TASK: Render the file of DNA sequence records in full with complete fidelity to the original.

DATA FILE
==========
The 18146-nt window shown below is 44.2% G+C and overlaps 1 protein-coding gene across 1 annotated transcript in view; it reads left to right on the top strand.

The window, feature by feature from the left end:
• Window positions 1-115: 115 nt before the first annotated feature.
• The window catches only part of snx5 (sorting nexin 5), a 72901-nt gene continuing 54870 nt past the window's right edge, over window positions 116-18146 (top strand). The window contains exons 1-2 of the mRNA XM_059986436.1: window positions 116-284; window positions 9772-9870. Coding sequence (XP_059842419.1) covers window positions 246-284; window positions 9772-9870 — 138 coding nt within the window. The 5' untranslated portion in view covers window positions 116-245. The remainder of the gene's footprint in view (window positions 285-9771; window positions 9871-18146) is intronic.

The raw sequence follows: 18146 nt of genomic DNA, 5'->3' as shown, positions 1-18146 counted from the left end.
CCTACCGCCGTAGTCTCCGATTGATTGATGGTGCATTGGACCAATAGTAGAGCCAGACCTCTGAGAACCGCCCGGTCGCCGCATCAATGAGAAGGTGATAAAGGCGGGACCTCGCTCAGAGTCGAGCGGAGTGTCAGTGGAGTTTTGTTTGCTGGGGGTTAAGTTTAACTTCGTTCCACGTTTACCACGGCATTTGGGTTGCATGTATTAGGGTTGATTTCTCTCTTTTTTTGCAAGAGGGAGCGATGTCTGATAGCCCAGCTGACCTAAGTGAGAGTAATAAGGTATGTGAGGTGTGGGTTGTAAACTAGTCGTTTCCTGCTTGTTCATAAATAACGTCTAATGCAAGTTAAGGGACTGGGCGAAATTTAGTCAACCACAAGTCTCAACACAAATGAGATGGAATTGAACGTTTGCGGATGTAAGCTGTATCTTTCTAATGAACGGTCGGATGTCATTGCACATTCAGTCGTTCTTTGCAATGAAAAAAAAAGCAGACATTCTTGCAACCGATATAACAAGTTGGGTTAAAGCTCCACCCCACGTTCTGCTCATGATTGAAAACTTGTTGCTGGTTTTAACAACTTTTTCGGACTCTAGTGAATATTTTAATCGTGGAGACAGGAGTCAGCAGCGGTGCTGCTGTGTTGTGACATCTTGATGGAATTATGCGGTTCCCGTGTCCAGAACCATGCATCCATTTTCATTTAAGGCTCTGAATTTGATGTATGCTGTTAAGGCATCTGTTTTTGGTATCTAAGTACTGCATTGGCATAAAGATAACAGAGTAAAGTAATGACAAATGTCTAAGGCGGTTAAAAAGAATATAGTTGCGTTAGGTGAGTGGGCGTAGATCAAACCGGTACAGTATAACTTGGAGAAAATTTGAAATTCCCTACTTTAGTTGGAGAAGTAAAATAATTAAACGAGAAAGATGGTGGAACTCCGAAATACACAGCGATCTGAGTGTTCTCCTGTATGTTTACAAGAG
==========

The 18146-nt window shown below is 44.2% G+C and overlaps 1 protein-coding gene across 1 annotated transcript in view; it reads left to right on the top strand.

The window, feature by feature from the left end:
• Window positions 1-115: 115 nt before the first annotated feature.
• The window catches only part of snx5 (sorting nexin 5), a 72901-nt gene continuing 54870 nt past the window's right edge, over window positions 116-18146 (top strand). The window contains exons 1-2 of the mRNA XM_059986436.1: window positions 116-284; window positions 9772-9870. Coding sequence (XP_059842419.1) covers window positions 246-284; window positions 9772-9870 — 138 coding nt within the window. The 5' untranslated portion in view covers window positions 116-245. The remainder of the gene's footprint in view (window positions 285-9771; window positions 9871-18146) is intronic.

The raw sequence follows: 18146 nt of genomic DNA, 5'->3' as shown, positions 1-18146 counted from the left end.
CCTACCGCCGTAGTCTCCGATTGATTGATGGTGCATTGGACCAATAGTAGAGCCAGACCTCTGAGAACCGCCCGGTCGCCGCATCAATGAGAAGGTGATAAAGGCGGGACCTCGCTCAGAGTCGAGCGGAGTGTCAGTGGAGTTTTGTTTGCTGGGGGTTAAGTTTAACTTCGTTCCACGTTTACCACGGCATTTGGGTTGCATGTATTAGGGTTGATTTCTCTCTTTTTTTGCAAGAGGGAGCGATGTCTGATAGCCCAGCTGACCTAAGTGAGAGTAATAAGGTATGTGAGGTGTGGGTTGTAAACTAGTCGTTTCCTGCTTGTTCATAAATAACGTCTAATGCAAGTTAAGGGACTGGGCGAAATTTAGTCAACCACAAGTCTCAACACAAATGAGATGGAATTGAACGTTTGCGGATGTAAGCTGTATCTTTCTAATGAACGGTCGGATGTCATTGCACATTCAGTCGTTCTTTGCAATGAAAAAAAAAGCAGACATTCTTGCAACCGATATAACAAGTTGGGTTAAAGCTCCACCCCACGTTCTGCTCATGATTGAAAACTTGTTGCTGGTTTTAACAACTTTTTCGGACTCTAGTGAATATTTTAATCGTGGAGACAGGAGTCAGCAGCGGTGCTGCTGTGTTGTGACATCTTGATGGAATTATGCGGTTCCCGTGTCCAGAACCATGCATCCATTTTCATTTAAGGCTCTGAATTTGATGTATGCTGTTAAGGCATCTGTTTTTGGTATCTAAGTACTGCATTGGCATAAAGATAACAGAGTAAAGTAATGACAAATGTCTAAGGCGGTTAAAAAGAATATAGTTGCGTTAGGTGAGTGGGCGTAGATCAAACCGGTACAGTATAACTTGGAGAAAATTTGAAATTCCCTACTTTAGTTGGAGAAGTAAAATAATTAAACGAGAAAGATGGTGGAACTCCGAAATACACAGCGATCTGAGTGTTCTCCTGTATGTTTACAAGAG